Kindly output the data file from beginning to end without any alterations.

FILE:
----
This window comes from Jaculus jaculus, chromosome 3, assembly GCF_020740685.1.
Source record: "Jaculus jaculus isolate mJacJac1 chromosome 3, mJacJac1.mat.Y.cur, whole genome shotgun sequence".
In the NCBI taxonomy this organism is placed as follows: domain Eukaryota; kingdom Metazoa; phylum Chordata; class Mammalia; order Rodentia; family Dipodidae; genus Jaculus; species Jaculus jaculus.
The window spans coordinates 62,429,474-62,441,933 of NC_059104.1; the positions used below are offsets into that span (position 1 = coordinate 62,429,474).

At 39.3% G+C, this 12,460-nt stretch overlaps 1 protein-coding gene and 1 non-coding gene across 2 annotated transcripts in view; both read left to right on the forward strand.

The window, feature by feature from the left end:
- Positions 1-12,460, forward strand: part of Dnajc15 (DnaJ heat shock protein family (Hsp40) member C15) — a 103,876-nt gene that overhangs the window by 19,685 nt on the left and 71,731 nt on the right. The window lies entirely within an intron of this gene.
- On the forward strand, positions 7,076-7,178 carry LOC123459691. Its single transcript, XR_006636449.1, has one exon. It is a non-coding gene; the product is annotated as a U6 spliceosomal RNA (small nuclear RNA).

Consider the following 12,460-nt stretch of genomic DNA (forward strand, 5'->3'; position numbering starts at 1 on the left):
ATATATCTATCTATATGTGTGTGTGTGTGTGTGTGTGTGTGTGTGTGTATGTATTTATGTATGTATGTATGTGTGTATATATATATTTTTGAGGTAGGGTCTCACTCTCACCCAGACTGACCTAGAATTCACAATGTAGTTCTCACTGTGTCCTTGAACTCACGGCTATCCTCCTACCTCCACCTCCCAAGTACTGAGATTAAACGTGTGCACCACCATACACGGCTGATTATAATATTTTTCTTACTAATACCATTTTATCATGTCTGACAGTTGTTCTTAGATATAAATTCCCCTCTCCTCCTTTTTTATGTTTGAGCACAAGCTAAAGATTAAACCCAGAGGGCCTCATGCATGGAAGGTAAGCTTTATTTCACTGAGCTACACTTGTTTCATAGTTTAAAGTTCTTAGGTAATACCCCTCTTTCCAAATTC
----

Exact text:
This window comes from Jaculus jaculus, chromosome 3, assembly GCF_020740685.1.
Source record: "Jaculus jaculus isolate mJacJac1 chromosome 3, mJacJac1.mat.Y.cur, whole genome shotgun sequence".
In the NCBI taxonomy this organism is placed as follows: domain Eukaryota; kingdom Metazoa; phylum Chordata; class Mammalia; order Rodentia; family Dipodidae; genus Jaculus; species Jaculus jaculus.
The window spans coordinates 62,429,474-62,441,933 of NC_059104.1; the positions used below are offsets into that span (position 1 = coordinate 62,429,474).

At 39.3% G+C, this 12,460-nt stretch overlaps 1 protein-coding gene and 1 non-coding gene across 2 annotated transcripts in view; both read left to right on the forward strand.

The window, feature by feature from the left end:
- Positions 1-12,460, forward strand: part of Dnajc15 (DnaJ heat shock protein family (Hsp40) member C15) — a 103,876-nt gene that overhangs the window by 19,685 nt on the left and 71,731 nt on the right. The window lies entirely within an intron of this gene.
- On the forward strand, positions 7,076-7,178 carry LOC123459691. Its single transcript, XR_006636449.1, has one exon. It is a non-coding gene; the product is annotated as a U6 spliceosomal RNA (small nuclear RNA).

Consider the following 12,460-nt stretch of genomic DNA (forward strand, 5'->3'; position numbering starts at 1 on the left):
ATATATCTATCTATATGTGTGTGTGTGTGTGTGTGTGTGTGTGTGTGTATGTATTTATGTATGTATGTATGTGTGTATATATATATTTTTGAGGTAGGGTCTCACTCTCACCCAGACTGACCTAGAATTCACAATGTAGTTCTCACTGTGTCCTTGAACTCACGGCTATCCTCCTACCTCCACCTCCCAAGTACTGAGATTAAACGTGTGCACCACCATACACGGCTGATTATAATATTTTTCTTACTAATACCATTTTATCATGTCTGACAGTTGTTCTTAGATATAAATTCCCCTCTCCTCCTTTTTTATGTTTGAGCACAAGCTAAAGATTAAACCCAGAGGGCCTCATGCATGGAAGGTAAGCTTTATTTCACTGAGCTACACTTGTTTCATAGTTTAAAGTTCTTAGGTAATACCCCTCTTTCCAAATTC